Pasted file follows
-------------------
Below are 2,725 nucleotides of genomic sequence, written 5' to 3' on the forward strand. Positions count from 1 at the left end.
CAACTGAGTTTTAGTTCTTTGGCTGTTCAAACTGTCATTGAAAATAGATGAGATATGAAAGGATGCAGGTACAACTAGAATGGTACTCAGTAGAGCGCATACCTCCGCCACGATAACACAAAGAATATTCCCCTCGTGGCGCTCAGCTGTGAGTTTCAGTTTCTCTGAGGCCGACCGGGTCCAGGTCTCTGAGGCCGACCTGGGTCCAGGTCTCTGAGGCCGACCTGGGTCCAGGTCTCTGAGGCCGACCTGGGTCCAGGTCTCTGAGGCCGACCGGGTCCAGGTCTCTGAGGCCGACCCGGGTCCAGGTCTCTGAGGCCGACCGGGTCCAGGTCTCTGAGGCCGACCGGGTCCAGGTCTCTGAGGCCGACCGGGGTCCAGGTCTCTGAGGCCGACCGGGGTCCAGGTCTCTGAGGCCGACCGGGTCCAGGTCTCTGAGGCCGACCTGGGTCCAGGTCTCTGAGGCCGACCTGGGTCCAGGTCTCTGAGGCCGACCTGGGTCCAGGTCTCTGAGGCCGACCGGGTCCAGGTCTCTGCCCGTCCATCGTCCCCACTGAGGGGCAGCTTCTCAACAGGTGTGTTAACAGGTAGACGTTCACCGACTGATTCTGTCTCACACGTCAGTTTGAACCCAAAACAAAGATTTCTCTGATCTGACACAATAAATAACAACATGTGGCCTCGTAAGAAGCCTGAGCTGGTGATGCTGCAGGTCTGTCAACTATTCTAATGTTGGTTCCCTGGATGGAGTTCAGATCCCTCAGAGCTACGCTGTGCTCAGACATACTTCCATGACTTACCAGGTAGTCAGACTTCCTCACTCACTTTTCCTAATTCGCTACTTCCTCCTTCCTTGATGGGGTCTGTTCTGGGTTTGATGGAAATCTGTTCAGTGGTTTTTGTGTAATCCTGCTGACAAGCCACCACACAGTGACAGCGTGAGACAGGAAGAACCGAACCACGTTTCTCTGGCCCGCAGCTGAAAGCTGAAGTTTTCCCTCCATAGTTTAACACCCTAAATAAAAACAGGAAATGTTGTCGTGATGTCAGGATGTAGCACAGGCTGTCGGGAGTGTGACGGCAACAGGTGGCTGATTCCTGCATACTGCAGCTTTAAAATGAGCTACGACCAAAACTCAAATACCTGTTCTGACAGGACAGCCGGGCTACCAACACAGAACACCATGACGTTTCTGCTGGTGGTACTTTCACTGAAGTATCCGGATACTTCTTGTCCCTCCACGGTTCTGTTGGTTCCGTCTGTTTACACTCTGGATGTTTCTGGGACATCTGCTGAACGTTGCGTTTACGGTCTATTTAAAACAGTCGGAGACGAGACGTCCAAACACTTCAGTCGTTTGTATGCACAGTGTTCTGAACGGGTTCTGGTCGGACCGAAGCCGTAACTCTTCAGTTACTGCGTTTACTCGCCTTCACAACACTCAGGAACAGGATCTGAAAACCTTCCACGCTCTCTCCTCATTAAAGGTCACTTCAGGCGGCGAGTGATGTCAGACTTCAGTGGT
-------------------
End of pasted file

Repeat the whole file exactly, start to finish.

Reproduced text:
Below are 2,725 nucleotides of genomic sequence, written 5' to 3' on the forward strand. Positions count from 1 at the left end.
CAACTGAGTTTTAGTTCTTTGGCTGTTCAAACTGTCATTGAAAATAGATGAGATATGAAAGGATGCAGGTACAACTAGAATGGTACTCAGTAGAGCGCATACCTCCGCCACGATAACACAAAGAATATTCCCCTCGTGGCGCTCAGCTGTGAGTTTCAGTTTCTCTGAGGCCGACCGGGTCCAGGTCTCTGAGGCCGACCTGGGTCCAGGTCTCTGAGGCCGACCTGGGTCCAGGTCTCTGAGGCCGACCTGGGTCCAGGTCTCTGAGGCCGACCGGGTCCAGGTCTCTGAGGCCGACCCGGGTCCAGGTCTCTGAGGCCGACCGGGTCCAGGTCTCTGAGGCCGACCGGGTCCAGGTCTCTGAGGCCGACCGGGGTCCAGGTCTCTGAGGCCGACCGGGGTCCAGGTCTCTGAGGCCGACCGGGTCCAGGTCTCTGAGGCCGACCTGGGTCCAGGTCTCTGAGGCCGACCTGGGTCCAGGTCTCTGAGGCCGACCTGGGTCCAGGTCTCTGAGGCCGACCGGGTCCAGGTCTCTGCCCGTCCATCGTCCCCACTGAGGGGCAGCTTCTCAACAGGTGTGTTAACAGGTAGACGTTCACCGACTGATTCTGTCTCACACGTCAGTTTGAACCCAAAACAAAGATTTCTCTGATCTGACACAATAAATAACAACATGTGGCCTCGTAAGAAGCCTGAGCTGGTGATGCTGCAGGTCTGTCAACTATTCTAATGTTGGTTCCCTGGATGGAGTTCAGATCCCTCAGAGCTACGCTGTGCTCAGACATACTTCCATGACTTACCAGGTAGTCAGACTTCCTCACTCACTTTTCCTAATTCGCTACTTCCTCCTTCCTTGATGGGGTCTGTTCTGGGTTTGATGGAAATCTGTTCAGTGGTTTTTGTGTAATCCTGCTGACAAGCCACCACACAGTGACAGCGTGAGACAGGAAGAACCGAACCACGTTTCTCTGGCCCGCAGCTGAAAGCTGAAGTTTTCCCTCCATAGTTTAACACCCTAAATAAAAACAGGAAATGTTGTCGTGATGTCAGGATGTAGCACAGGCTGTCGGGAGTGTGACGGCAACAGGTGGCTGATTCCTGCATACTGCAGCTTTAAAATGAGCTACGACCAAAACTCAAATACCTGTTCTGACAGGACAGCCGGGCTACCAACACAGAACACCATGACGTTTCTGCTGGTGGTACTTTCACTGAAGTATCCGGATACTTCTTGTCCCTCCACGGTTCTGTTGGTTCCGTCTGTTTACACTCTGGATGTTTCTGGGACATCTGCTGAACGTTGCGTTTACGGTCTATTTAAAACAGTCGGAGACGAGACGTCCAAACACTTCAGTCGTTTGTATGCACAGTGTTCTGAACGGGTTCTGGTCGGACCGAAGCCGTAACTCTTCAGTTACTGCGTTTACTCGCCTTCACAACACTCAGGAACAGGATCTGAAAACCTTCCACGCTCTCTCCTCATTAAAGGTCACTTCAGGCGGCGAGTGATGTCAGACTTCAGTGGT